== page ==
On the transfer side, in previous years, students have successfully transferred out of software engineering into computer science. The opposite is not true. A student transferring from computer science into software engineering must start in the 1A (first) academic term. Part of the reason for the difference is that software engineering is accredited by the Canadian Engineering Accreditation Board so students must be taught engineering by engineers. The computer science program is also accredited but not by the same body. A computer science student will not receive an iron ring in their final term of studies. A software engineering student receives an iron ring in recognition of their commitment to protecting the welfare of society. A software engineering student may also elect to become a registered professional engineer after graduation by fulfilling experience and testing requirements. The path for a computer scientist to become a registered professional engineer would be a very long and difficult path with many examination requirements.
The choice of program is largely a personal preference. If you like understanding how engineering designs work and you like writing computer software, software engineering is a great choice. If you prefer to just write computer software, computer science is a better choice. Put another way, 3 times as many students choose computer science over software engineering at the University of Waterloo. The software engineering path is the path less travelled. If I were choosing, my preference would be software engineering but I am not representative of all applicants.
How would you compare it with systems design engineering? Thank you so much for answering my question in such a detailed way 🙂
The systems design engineering program is substantially different from both software engineering and computer science. Systems design engineering does not focus on software development. While programming is taught to systems design engineering students, it is just one of many skills a systems design engineer student may master. Some people have the mistaken impression that systems design engineering is another variation of a software engineering program but this simply is not the case. While it is true that some graduates of systems design engineering have gone on to found very large software companies, alumni of the program may work in a variety of industries. Systems design is probably best known for producing alumni such as William Tatham (founder and CEO of Janna Systems), John Baker (founder and CEO of Desire2Learn), and Eric Migicovsky (founder and CEO of Pebble Technology).
In general, applicants considering systems design engineering should have a strong desire to learn how to design things well. Students will learn about the human machine interface, human factors, ergonomics, software development, hardware development, mechanical design, engineering ethics, and many other areas relevant to the design of modern day engineering systems. Artificial intelligence and machine learning are an active area of interest within the systems design engineering community. Students may also take courses in biomedical engineering from within the systems design engineering program. Completion of the systems design engineering program requires a strong knowledge of Calculus and Physics.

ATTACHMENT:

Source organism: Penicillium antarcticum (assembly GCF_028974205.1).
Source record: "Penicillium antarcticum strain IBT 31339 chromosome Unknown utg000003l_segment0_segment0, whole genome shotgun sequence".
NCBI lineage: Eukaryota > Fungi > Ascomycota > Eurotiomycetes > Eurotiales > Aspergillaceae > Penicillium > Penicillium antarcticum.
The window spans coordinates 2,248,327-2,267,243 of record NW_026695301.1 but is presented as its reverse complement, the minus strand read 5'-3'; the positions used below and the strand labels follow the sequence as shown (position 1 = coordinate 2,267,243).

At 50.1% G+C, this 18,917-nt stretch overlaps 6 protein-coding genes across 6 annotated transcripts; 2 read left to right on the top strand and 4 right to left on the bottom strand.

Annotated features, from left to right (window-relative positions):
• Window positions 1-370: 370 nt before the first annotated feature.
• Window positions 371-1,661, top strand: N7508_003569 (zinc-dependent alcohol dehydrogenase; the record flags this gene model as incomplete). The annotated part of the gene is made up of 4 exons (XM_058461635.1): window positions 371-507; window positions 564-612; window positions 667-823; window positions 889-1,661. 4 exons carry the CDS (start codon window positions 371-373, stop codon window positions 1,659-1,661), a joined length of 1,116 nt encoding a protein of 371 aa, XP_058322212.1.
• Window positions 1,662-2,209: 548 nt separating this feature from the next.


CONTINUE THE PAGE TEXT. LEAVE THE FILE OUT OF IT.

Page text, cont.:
Admission to systems design engineering is highly selective. The class size is intentionally one of the smallest in Waterloo Engineering to preserve the highly-specialized feel of the program. The admission information form plays a significant role in the selection of students for this highly-specialized program.
What sort of skills do we have to learn to get Coop for Computer engineering. I know many programming languages but just don’t know how to apply it in real life. I am learning web development online as well as Android dev. How can I increase chance of getting coop at Waterloo?
The first co-op job is the hardest to get since most students lack practical work experience in their field of study. There are a few things you can do to improve your chances of finding your first co-op job quickly. First, you should try to get some work experience (any job will do) in the summer prior to coming to university. Look for a job with transferrable skills (e.g., communication skills, leadership skills, team work, safety training, etc.). Second, you should spend some time developing your computing skills (e.g., programming knowledge, development tools, Word, Excel, Powerpoint, etc.). Most students think they know tools such as Word and Excel but they really only know the bare essentials of the tools. There are many good online videos on YouTube that will help you improve your computing skills. Knowledge of a programming language such as Python will be an asset. Third, spend some time working on your résumé. A good one page résumé takes quite a bit of time to develop. You will find some good information online at the careerhub.uwaterloo.ca website once you can access it.
Go Raptors Go!